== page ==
Brain Science Needs Its Own Newton

To underscore that science and innovation matters to China and that talent matters to science and innovation, NYU Shanghai Prof. Xiaojing Wang, Associate Vice Chancellor for Research and world renowned theoretical and computational neuroscientist, gave a keynote speech provocatively entitled “Theoretical Neuroscience: Brain Science needs its own Newton”, at the 2015 Pujiang Innovation Forum “The Future Science Forum - Brain science and artificial intelligence”.

In the same way Newton’s laws explain so many aspects of our lives and has predictive power in such modern-day engineering feats as landing on the moon, Prof. Wang called on his colleagues to “develop fundamental theory in the language of mathematics to make sense of big data from laboratory experiments, explain our behavior and mental life, and provide a foundation for brain-inspired artificial intelligence.”

Acknowledging the challenges of brain science and artificial neuroscience, Wang singled out the unique role computational neuroscience can play in bridging these two vast fields. However, he warned that China’s future leadership in this arena requires not only the development of interdisciplinary sciences, such as computational neuroscience, but also stronger links among fields as diverse as neuroscience, cognitive science, and psychology with electrical engineering, computer science, mathematics, and physics. In his remarks to over three hundred outstanding scientists and business leaders, Prof. Xiaojing Wang recommended the establishment of new infrastructure and funding mechanisms to support cross-disciplinary research. Such an initiative, Wang offered, would attract and, most importantly, train young talents from Physics, Engineering, Mathematics and Computer Science, as well as Biology and Psychology.

As one of the most important gathering of its kind in China, the Forum was extremely well attended, bringing together leading scholars, including Sean Hill, the co-Director of the Blue Brain Project and co-Director of Neuroinformatics in the European Union funded Human Brain Project (HBP); Guo Aike, Academician of the Chinese Academy of Sciences; Luo Qingming, Vice President of Huazhong University of Science and Technology; Deng Li, Principal Researcher at Microsoft Research; Wang Jun, Partner of BGI  and  Founder of Tanyuan Tech; and, Feng Jianfeng, Professor from Fudan University.  Xu Ningsheng, Academician of the of Chinese Academy of Sciences and President of Fudan University moderated the Forum held to review progress and explore cutting edge topics of brain research and artificial intelligence.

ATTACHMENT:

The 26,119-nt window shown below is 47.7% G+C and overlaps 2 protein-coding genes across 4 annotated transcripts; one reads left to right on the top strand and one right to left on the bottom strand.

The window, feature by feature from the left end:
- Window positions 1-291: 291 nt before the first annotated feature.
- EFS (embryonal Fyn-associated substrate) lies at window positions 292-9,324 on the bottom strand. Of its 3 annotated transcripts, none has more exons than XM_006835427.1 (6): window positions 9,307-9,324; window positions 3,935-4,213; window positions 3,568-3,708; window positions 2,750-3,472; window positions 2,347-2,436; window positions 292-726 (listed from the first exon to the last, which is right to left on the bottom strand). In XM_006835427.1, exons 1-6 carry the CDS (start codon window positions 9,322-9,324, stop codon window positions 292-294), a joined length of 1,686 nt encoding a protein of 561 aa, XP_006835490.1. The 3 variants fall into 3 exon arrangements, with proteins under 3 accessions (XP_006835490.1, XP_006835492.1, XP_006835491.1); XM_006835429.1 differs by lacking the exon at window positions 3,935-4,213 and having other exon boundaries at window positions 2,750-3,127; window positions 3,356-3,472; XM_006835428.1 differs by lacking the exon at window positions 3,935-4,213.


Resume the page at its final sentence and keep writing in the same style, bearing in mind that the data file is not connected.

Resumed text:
Professor Wang also introduced his research team’s new findings and highlighted NYU Shanghai’s excellence in scientific research, computational neuroscience in particular. He said, “Pujiang Innovation Forum is putting the spotlight on brain and artificial intelligence, a major area of research development at NYU Shanghai. Shanghai determined to advance this cutting edge science, and we, at NYU Shanghai, are delighted to play a significant part in this collaborative endeavor.”

About Pujiang Innovation Forum

Launched in 2008, the “Pujiang Innovation Forum” is one of the highest-level innovation forums in China, jointly hosted by the Ministry of Science and Technology and the Municipal Government of Shanghai.  The Forum serves as a platform for the exchange of innovative ideas and academic thoughts among government, enterprises and academic organizations.  It is also a forum for the release of new policies and the promotion of scientific diplomacy.  The main theme of this year’s Forum was “Global Innovation Network: Toward a Convergence of Interests” and the Forum also hosted a series of special sessions such as the Policy Forum, the Entrepreneur Forum, and the Future Science Forum etc.